Monday, September 18, 2023

Narcissistic Friendship

It happens periodically, and never fails to shock: A total stranger pipes up to tell me they like my writing. And therefore we need to meet and be friends.

They offer nothing. No paint chip sample card of who they are or what they're like. No indication of what they do well, which might be of interest to me. No banter, no rapport. No conceivable reason for me to engage, much less submit to instant-on friendship.

Their unilateral appreciation strikes them as quite sufficient. They've decided, and the notion of me as an independent soul existing outside their head would never occur to them. By having invested their attention in me, a relationship has already been kindled. They've done their part; now it's time for me to do mine!

I had my first taste of this mindset (framing!) back when an early ex-girlfriend, shortly after I'd told her we needed to give it a rest, replied "You can't break up with me! I love you!" That was her entire pitch, and for her it seemed suficient (this was also the declaration that started me pondering what love actually least for most of us).

It becomes clearer and clearer that one human calling another "narcissistic" is like birds calling each other "flighty". The narcissism on this planet is hilariously thick, and we only miss it because we're all too narcissistic to notice how narcissistic everyone is! To notice the narcissism, you'd need to have a vague notion of other people as other people!

A lot of readers seem to like my posting about what it's like to have fans.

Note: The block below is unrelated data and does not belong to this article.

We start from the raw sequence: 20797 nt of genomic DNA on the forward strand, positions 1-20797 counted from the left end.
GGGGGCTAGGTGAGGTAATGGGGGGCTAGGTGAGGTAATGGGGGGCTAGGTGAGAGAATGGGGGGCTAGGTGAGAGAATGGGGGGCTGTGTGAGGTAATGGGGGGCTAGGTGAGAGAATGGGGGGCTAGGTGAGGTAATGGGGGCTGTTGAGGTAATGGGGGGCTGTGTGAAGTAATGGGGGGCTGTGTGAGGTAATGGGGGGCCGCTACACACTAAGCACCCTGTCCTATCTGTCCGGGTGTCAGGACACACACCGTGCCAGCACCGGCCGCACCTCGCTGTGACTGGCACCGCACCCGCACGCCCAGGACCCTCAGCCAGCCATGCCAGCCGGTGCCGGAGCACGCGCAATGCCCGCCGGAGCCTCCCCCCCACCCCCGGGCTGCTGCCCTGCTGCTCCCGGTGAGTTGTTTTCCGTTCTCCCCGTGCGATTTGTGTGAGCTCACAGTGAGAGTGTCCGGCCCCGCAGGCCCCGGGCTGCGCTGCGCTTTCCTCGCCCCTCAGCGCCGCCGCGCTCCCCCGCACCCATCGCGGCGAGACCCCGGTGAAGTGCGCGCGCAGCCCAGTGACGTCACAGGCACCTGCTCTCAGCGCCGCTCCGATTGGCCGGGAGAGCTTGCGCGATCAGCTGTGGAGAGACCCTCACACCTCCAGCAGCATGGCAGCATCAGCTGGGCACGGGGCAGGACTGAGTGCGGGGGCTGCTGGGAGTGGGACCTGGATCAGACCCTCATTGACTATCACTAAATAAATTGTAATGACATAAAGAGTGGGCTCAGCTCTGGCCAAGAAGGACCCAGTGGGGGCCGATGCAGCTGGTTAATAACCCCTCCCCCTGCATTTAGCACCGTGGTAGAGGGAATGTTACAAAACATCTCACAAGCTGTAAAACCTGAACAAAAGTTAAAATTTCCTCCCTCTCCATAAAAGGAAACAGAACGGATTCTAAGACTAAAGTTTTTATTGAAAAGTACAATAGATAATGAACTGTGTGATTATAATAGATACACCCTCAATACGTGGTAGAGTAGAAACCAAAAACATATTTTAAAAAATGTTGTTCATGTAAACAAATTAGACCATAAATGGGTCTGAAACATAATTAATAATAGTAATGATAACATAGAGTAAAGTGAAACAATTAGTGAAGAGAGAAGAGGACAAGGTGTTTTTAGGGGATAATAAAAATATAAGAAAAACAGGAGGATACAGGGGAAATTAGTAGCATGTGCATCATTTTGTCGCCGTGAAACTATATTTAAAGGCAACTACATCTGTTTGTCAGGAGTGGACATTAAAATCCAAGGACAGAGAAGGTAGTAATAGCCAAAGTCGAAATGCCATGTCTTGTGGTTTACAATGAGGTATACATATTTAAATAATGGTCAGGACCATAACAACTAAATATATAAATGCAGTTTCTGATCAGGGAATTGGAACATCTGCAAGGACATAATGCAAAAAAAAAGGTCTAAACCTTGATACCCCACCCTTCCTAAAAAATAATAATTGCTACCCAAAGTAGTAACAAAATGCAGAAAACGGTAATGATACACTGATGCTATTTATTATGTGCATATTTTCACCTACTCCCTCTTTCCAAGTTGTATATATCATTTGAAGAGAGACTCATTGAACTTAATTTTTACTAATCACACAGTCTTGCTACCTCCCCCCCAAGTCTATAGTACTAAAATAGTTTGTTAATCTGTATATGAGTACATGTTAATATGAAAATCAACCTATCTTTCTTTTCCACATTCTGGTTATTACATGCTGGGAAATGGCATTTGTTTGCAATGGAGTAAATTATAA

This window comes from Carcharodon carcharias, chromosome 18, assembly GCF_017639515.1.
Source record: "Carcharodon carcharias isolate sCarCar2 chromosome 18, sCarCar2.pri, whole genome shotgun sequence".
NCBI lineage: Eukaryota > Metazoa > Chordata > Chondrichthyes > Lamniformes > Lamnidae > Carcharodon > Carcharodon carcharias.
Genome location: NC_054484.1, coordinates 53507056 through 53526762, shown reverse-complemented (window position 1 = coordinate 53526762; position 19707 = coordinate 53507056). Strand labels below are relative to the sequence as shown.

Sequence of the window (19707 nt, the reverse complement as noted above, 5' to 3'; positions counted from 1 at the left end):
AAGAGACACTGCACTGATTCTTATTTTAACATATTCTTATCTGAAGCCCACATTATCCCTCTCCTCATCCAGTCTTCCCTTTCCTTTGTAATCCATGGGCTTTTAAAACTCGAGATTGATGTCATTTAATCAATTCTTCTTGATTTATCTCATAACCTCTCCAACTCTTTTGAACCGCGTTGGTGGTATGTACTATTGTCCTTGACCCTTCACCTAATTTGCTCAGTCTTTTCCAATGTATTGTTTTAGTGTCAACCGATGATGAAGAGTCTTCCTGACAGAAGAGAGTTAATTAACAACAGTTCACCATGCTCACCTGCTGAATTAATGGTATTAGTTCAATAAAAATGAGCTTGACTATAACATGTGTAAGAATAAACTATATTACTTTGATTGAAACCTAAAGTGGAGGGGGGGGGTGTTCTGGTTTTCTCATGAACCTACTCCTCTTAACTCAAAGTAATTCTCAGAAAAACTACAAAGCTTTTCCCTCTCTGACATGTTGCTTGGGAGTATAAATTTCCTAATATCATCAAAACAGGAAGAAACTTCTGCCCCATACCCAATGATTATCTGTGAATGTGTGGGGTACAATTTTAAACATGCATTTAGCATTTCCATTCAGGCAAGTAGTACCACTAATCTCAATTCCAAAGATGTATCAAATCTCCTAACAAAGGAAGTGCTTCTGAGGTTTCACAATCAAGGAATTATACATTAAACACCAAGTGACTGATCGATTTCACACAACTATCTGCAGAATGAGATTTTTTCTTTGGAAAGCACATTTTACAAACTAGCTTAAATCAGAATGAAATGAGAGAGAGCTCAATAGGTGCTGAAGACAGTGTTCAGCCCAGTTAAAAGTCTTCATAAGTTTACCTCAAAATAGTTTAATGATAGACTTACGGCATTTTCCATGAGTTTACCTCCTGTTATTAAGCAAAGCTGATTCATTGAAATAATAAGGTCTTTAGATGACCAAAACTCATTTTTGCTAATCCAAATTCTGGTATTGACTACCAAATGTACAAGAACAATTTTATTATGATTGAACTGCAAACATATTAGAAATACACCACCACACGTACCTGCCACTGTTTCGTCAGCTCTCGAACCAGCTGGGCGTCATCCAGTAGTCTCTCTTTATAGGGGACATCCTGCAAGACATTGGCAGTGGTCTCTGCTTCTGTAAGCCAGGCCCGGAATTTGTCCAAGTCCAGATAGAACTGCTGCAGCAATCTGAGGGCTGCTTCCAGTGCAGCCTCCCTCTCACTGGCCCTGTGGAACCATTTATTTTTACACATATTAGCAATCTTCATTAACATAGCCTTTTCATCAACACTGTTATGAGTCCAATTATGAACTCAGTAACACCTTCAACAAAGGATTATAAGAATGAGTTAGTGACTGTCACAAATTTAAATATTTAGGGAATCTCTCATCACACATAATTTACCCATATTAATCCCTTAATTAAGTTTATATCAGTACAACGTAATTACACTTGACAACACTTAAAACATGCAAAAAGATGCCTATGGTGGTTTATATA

Even scarier, consider what happens when Mike Tyson goes into a bar.

Sunday, September 17, 2023

ChatGPT is Getting Really Good

What I don't get is why it didn't suggest twelve septillion waters. Just that one single "water" is not, well, logical.

On second thought, it might interfere with that essential "balance".

Saturday, September 16, 2023

The Idiocy of Voyager

As a teenager, I was furious with Carl Sagan and his possee for equipping the Voyager space probe with detailed instructions on how to find us.

What could go wrong, right?

"Carl Sagan may be high-minded enough to assume that extraterrestial life would be benevolent," I'd have explained to you at the time (1977), "...and that lifeforms would stop by to happily wave at us, sharing technology and milkshake flavors. How delightful of you, Carl! And perhaps you're even right!"

"But, here's an idea; maybe don't hinge our race's entire future on your irresistible optimism. Maybe you, a decent astrophysicist and infinitely thirsty publicity hound, shouldn't even be the one to make the decision. Maybe this call was way above your pay grade, and you ought to have taken a step back and...asked around a little. Seen what your neighbors think. The teeming billions of us."

"I can tell you what *I* think, Carl. I think this was a shmuck move, marking you as the worst possible example of stupid-smart."

I understood it was vanishingly unlikely that any intelligence would come anywhere near this tiny probe amid the enormity of space. But that was no excuse for Carl being permitted to smugly make this unilateral decision on behalf of the rest of humanity.

To my enormous satisfaction, Omni magazine published a short story in 1980 positing widely divergent scenarios for how Voyager could lead to planetary ruin. I've spent years hunting for it. And today I tracked it down to the author's web site, virtually unsearchable as an image scan from Omni. And it's glorious.

Yes, I remember the Star Trek movie. I saw it when it came out. But it wasn't half as good as Ian Stewart's short story.

Postscript: Ooh, it's not an author page. It's some guy who's posted scans of some of the best stuff from Omni (which, some of you may remember, was great!). Here's the index page .